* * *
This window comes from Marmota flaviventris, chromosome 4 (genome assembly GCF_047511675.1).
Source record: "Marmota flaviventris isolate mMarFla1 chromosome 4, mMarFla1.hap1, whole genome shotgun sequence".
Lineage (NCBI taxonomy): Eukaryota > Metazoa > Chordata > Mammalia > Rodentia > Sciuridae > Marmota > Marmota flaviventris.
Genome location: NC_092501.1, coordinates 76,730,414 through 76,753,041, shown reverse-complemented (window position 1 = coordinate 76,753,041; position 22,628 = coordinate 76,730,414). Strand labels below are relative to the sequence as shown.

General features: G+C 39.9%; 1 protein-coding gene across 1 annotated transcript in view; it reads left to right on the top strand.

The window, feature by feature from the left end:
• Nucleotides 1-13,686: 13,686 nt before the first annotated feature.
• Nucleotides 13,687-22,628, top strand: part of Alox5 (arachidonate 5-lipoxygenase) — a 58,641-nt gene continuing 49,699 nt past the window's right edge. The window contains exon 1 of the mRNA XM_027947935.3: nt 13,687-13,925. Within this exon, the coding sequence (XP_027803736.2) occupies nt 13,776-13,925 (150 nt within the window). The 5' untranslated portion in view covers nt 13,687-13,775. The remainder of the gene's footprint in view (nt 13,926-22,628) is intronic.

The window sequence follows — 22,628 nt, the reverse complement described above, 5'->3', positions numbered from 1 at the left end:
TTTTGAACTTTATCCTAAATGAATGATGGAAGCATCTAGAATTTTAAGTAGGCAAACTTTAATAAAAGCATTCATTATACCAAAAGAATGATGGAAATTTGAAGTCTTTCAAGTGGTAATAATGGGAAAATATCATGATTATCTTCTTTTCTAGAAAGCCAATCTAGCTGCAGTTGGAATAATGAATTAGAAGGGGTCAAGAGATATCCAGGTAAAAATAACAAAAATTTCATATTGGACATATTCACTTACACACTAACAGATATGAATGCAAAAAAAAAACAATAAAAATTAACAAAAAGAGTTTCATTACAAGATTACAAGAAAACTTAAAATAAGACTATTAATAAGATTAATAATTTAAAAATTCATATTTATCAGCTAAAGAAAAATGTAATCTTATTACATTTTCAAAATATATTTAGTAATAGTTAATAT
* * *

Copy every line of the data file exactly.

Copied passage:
This window comes from Marmota flaviventris, chromosome 4 (genome assembly GCF_047511675.1).
Source record: "Marmota flaviventris isolate mMarFla1 chromosome 4, mMarFla1.hap1, whole genome shotgun sequence".
Lineage (NCBI taxonomy): Eukaryota > Metazoa > Chordata > Mammalia > Rodentia > Sciuridae > Marmota > Marmota flaviventris.
Genome location: NC_092501.1, coordinates 76,730,414 through 76,753,041, shown reverse-complemented (window position 1 = coordinate 76,753,041; position 22,628 = coordinate 76,730,414). Strand labels below are relative to the sequence as shown.

General features: G+C 39.9%; 1 protein-coding gene across 1 annotated transcript in view; it reads left to right on the top strand.

The window, feature by feature from the left end:
• Nucleotides 1-13,686: 13,686 nt before the first annotated feature.
• Nucleotides 13,687-22,628, top strand: part of Alox5 (arachidonate 5-lipoxygenase) — a 58,641-nt gene continuing 49,699 nt past the window's right edge. The window contains exon 1 of the mRNA XM_027947935.3: nt 13,687-13,925. Within this exon, the coding sequence (XP_027803736.2) occupies nt 13,776-13,925 (150 nt within the window). The 5' untranslated portion in view covers nt 13,687-13,775. The remainder of the gene's footprint in view (nt 13,926-22,628) is intronic.

The window sequence follows — 22,628 nt, the reverse complement described above, 5'->3', positions numbered from 1 at the left end:
TTTTGAACTTTATCCTAAATGAATGATGGAAGCATCTAGAATTTTAAGTAGGCAAACTTTAATAAAAGCATTCATTATACCAAAAGAATGATGGAAATTTGAAGTCTTTCAAGTGGTAATAATGGGAAAATATCATGATTATCTTCTTTTCTAGAAAGCCAATCTAGCTGCAGTTGGAATAATGAATTAGAAGGGGTCAAGAGATATCCAGGTAAAAATAACAAAAATTTCATATTGGACATATTCACTTACACACTAACAGATATGAATGCAAAAAAAAAACAATAAAAATTAACAAAAAGAGTTTCATTACAAGATTACAAGAAAACTTAAAATAAGACTATTAATAAGATTAATAATTTAAAAATTCATATTTATCAGCTAAAGAAAAATGTAATCTTATTACATTTTCAAAATATATTTAGTAATAGTTAATAT